BANGKOK, 23 January 2017: Thailand’s Tourism and Sports Minister says she wants to extend the free tourist visa concession for another three months after it lapses at the end of February.
Tourism Minister, Kobkarn Wattanavrangkul, is expected to present her proposal to the Thai Cabinet, Tuesday.
She will also include extending the period visitors can obtain a visa-on-arrival for THB1,000, instead of the customary THB2,000.
A belated crackdown on zero-dollar tours from China launched last September triggered the initial three months of free visas and a discount on the visa-on-arrival.
Pulling the carpet from under the feet of zero-dollar tour operators, caused arrivals from China to plummet.
Jittery tourism officials said it cut arrivals from China by 30% without acknowledging that the business had minimal financial value for the country re tax collection.
It prospers on shopping and attraction commissions that represent up to 40% of attraction entrance fees, service and sightseeing costs, or the price tags of handicrafts, silk and gems. Prices were inflated to fill the wallets of Chinese tour operators and their local partners. They lobbied the media when their pot of gold lost its shine and a sad story of massive losses in tourism revenue obscured the fact that ‘zero-dollar’ was indeed an apt description. There was no real value to country and legitimate suppliers, only the greedy few who schemed at the expense of travellers.
There has been plenty of talk about slowing the China market, encouraging quality rather than numbers, establishing carrying capacity guidelines when dealing with China travel, the world’s fastest growing market. In other words putting the brakes on growth to prevent it running downhill out of control. But that was just talk.
The reality is the minister panicked. She fears a major drop in tourist arrivals something the industry might blame on government intervention.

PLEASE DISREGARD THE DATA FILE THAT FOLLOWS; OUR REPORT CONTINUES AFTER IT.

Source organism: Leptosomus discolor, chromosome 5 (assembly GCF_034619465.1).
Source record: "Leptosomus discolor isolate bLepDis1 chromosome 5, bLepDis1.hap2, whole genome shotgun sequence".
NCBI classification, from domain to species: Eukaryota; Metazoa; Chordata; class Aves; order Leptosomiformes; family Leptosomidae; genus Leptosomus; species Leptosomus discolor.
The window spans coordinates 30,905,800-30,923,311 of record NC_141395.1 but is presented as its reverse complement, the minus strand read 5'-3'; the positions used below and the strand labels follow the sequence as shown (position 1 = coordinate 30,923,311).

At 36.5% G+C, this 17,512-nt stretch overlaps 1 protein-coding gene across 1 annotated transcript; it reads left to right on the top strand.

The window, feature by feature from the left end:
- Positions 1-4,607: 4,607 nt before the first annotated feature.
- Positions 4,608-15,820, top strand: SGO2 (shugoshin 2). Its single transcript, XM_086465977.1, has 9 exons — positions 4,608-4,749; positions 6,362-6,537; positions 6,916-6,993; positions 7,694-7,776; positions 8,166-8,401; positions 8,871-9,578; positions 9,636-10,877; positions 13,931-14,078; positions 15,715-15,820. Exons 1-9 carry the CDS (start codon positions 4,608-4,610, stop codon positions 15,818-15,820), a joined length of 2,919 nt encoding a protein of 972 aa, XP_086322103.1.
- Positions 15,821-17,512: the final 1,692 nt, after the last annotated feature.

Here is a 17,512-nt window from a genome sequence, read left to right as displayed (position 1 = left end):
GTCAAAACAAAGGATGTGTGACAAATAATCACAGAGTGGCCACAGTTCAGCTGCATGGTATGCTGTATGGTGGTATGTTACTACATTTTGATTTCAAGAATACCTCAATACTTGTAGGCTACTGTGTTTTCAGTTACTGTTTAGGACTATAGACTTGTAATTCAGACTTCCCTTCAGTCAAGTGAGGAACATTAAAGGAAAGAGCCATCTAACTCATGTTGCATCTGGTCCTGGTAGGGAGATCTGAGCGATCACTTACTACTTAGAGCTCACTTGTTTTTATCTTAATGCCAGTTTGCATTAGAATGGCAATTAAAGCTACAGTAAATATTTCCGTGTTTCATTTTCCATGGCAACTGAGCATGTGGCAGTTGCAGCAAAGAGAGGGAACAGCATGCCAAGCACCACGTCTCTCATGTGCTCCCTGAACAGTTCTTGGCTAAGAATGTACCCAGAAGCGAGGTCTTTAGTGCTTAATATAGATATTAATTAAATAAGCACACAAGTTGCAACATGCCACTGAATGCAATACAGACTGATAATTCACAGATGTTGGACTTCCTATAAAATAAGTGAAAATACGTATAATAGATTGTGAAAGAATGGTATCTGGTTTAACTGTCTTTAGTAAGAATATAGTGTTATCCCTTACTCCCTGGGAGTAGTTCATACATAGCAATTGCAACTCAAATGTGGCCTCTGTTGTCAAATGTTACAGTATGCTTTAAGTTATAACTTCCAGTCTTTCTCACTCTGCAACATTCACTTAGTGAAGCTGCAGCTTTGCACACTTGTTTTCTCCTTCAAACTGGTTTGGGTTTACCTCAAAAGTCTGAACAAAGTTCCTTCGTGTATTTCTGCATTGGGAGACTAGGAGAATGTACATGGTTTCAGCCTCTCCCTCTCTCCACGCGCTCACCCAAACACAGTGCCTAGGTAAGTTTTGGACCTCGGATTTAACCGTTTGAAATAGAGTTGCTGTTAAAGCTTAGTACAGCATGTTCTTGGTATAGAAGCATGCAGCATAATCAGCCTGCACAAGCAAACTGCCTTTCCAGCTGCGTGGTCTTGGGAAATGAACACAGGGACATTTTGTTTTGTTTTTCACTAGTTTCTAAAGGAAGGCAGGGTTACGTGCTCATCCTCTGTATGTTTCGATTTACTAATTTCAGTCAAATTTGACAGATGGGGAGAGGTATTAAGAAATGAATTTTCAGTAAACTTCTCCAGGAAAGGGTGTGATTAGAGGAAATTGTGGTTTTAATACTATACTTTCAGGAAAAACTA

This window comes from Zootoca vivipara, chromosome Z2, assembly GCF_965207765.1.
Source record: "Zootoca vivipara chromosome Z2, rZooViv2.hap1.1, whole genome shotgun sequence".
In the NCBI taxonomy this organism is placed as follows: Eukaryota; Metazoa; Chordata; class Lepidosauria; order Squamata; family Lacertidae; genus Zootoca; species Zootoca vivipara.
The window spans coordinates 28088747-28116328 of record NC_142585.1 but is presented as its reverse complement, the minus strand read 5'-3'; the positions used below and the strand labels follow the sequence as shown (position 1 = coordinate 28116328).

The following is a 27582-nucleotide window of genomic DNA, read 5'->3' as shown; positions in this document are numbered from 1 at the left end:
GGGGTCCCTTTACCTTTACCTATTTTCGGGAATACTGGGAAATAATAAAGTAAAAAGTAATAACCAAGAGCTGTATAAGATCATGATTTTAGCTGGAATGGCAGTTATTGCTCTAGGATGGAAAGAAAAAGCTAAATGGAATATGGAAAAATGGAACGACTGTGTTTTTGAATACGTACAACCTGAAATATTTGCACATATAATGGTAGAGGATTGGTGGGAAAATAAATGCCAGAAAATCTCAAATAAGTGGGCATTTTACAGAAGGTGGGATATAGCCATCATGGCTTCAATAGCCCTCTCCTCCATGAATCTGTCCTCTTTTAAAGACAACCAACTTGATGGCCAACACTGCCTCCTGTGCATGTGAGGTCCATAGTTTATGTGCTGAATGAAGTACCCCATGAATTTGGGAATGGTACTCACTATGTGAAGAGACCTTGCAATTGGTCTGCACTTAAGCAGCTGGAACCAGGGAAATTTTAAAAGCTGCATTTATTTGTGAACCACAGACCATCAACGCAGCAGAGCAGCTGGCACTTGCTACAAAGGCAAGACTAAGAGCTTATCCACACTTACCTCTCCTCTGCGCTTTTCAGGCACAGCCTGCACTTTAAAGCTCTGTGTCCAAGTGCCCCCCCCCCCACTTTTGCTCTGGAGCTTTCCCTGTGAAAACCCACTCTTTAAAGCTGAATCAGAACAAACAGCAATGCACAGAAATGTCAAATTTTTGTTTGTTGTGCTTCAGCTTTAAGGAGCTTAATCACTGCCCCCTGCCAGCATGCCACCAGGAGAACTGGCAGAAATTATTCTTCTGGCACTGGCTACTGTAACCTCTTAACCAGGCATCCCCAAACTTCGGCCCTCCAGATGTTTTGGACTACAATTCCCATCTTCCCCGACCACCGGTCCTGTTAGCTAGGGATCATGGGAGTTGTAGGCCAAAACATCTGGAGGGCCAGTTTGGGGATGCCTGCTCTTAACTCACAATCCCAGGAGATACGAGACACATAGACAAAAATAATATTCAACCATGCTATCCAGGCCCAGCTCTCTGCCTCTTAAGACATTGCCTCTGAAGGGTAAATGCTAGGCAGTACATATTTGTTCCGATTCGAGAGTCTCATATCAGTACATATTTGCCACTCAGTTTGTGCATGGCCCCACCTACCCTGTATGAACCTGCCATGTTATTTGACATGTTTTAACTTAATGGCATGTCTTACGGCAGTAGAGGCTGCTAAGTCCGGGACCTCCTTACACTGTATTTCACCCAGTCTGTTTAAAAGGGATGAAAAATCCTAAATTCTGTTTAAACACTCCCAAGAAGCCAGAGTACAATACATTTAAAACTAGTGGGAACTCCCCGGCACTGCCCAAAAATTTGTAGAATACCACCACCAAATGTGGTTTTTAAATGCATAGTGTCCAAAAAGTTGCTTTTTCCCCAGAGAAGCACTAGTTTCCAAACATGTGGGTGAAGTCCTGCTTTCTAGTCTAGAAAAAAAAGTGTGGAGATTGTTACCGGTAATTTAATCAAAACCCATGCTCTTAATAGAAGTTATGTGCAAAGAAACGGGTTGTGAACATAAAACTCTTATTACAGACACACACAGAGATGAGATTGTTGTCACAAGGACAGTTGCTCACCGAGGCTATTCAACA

The government made the right decision. There should be no room for zero-dollar tours when a country can comfortable garner 30 million tourist arrivals despite all the outside challenges and security scares.
She should stick to her guns and clean up the China market with long-term goals in mind; safeguarding Thailand’s tourism reputation, creating balance in markets and striving for quality.
The minister told the Bangkok Post, last week, that the free visa and visa-on-arrival discount had helped to boost tourist arrivals in December and that during, 1 to 20 January, arrivals reached 1.8 million, representing a 6% increase. Visa-free travellers dominate those arrivals from more than 30 nations, despite China and India (both bound by visa requirements), so attributing a 6% increase in tourist arrivals to a free visa or one that was discounted, was frankly a leap of faith. Most visitors to Thailand do not require a visa so the scheme, apart from its PR value, probably had no impact at all on the bottom line.
For all the nations that need a visa, Thailand would be better served if it introduced an e-Visa facility using an online application, fast approval and a credit card payment. This would save potential travellers considerable time and reduce the queues at airport visa-on-arrival desks, that are a major pain point for travellers. Immigration officials could still vet applications, check blacklists that are online and reduce the need for costly, time-consuming travel to a consulate, waiting for three days under consideration, or posting a passport in the mail.
It would be particularly useful for Indian travellers who are tech savvy and they would be more comfortable with an online e-Visa service.
But extending the free visa concession and discounting a visa-on arrival by 50% makes for positive press. Free or discounted you still have to apply and queue. The process remains the same regardless of the absence of a fee or a temporary discount.